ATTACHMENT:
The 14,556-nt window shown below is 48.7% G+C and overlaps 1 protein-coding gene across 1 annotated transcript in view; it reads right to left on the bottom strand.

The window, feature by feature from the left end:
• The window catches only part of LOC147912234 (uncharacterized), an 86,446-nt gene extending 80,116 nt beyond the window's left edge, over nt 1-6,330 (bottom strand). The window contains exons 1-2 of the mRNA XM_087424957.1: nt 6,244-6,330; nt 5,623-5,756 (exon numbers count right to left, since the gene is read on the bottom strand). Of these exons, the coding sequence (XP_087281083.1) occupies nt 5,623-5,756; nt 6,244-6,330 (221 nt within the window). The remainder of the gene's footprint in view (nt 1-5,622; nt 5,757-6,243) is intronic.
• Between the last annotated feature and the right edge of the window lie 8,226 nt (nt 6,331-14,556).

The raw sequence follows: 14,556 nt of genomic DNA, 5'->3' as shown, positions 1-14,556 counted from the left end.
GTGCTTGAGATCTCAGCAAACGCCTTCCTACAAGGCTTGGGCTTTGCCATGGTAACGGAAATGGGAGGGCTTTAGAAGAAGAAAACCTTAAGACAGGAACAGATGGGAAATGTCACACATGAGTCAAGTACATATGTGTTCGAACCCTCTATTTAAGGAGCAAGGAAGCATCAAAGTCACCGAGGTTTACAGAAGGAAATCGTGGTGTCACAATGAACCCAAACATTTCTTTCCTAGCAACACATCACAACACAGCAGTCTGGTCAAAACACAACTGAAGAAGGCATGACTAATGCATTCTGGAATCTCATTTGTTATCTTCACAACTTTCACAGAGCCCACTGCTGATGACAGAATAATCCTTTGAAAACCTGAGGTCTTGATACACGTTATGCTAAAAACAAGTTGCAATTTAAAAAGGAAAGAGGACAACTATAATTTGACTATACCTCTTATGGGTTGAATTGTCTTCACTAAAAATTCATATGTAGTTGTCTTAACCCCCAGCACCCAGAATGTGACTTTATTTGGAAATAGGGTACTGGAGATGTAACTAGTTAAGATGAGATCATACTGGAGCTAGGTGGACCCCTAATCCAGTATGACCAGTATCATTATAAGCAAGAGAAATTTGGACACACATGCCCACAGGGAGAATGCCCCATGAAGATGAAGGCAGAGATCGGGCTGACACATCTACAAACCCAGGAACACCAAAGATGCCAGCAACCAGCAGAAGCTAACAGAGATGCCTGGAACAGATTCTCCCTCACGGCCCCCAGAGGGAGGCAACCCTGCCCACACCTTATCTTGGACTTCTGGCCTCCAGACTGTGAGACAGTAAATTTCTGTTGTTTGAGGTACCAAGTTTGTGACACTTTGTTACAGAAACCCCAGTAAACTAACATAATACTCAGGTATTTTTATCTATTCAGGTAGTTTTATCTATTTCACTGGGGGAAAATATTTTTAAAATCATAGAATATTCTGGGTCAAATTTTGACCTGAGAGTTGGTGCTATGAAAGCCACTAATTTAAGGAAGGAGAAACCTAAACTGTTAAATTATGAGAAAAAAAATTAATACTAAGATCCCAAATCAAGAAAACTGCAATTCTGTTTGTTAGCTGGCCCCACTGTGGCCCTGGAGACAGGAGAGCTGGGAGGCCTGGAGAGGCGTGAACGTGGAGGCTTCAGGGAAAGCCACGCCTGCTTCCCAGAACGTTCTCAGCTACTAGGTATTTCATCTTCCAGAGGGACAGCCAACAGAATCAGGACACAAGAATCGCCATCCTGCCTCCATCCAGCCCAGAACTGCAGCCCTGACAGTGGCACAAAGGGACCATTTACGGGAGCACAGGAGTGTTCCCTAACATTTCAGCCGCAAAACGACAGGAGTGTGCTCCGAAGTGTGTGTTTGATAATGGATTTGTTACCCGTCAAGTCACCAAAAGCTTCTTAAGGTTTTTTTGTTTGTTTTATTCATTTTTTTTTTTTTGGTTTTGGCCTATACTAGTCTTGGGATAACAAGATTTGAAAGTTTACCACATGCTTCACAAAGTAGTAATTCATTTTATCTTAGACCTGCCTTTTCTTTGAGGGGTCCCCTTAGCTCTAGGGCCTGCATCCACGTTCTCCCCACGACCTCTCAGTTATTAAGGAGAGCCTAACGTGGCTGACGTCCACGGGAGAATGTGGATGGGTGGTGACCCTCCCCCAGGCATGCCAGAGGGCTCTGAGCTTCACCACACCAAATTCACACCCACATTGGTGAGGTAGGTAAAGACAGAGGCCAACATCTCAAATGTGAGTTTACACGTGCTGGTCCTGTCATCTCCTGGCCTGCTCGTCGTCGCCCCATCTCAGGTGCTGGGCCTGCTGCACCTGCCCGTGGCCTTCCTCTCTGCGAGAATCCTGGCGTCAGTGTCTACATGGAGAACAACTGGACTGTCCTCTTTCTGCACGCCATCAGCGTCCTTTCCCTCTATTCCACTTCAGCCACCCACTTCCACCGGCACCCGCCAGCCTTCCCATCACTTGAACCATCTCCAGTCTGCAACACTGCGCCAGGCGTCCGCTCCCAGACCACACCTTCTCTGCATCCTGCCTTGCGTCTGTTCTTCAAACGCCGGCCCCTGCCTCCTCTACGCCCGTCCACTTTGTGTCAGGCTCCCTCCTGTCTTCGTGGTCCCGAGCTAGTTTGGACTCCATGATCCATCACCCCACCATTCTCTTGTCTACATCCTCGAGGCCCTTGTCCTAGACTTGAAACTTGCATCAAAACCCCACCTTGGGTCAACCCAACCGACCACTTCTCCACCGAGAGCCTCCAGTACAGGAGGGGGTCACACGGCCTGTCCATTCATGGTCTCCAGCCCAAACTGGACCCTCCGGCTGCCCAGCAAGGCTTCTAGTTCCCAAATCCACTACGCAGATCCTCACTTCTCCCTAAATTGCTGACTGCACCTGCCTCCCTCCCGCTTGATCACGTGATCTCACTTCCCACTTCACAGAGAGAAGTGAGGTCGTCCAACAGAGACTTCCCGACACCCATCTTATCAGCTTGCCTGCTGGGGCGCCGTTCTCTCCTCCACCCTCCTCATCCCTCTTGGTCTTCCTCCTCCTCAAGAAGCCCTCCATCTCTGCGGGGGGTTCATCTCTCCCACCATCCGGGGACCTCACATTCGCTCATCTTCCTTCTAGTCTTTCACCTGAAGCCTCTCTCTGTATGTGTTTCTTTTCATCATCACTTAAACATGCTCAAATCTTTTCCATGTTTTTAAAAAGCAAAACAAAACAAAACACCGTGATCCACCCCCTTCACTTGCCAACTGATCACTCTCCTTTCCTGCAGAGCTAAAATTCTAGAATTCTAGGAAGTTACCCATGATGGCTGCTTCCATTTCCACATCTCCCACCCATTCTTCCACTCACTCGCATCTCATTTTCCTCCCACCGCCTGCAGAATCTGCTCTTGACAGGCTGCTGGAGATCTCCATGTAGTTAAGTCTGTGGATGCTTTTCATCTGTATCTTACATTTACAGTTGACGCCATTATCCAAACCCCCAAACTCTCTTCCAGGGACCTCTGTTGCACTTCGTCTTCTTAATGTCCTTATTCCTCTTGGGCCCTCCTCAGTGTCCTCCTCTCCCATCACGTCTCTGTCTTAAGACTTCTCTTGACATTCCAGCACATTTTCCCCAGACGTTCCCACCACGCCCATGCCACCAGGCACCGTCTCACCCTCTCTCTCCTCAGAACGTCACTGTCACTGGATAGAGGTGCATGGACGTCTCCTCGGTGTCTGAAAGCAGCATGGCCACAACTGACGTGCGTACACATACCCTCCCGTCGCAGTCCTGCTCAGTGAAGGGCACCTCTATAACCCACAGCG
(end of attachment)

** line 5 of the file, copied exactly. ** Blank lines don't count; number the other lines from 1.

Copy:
The raw sequence follows: 14,556 nt of genomic DNA, 5'->3' as shown, positions 1-14,556 counted from the left end.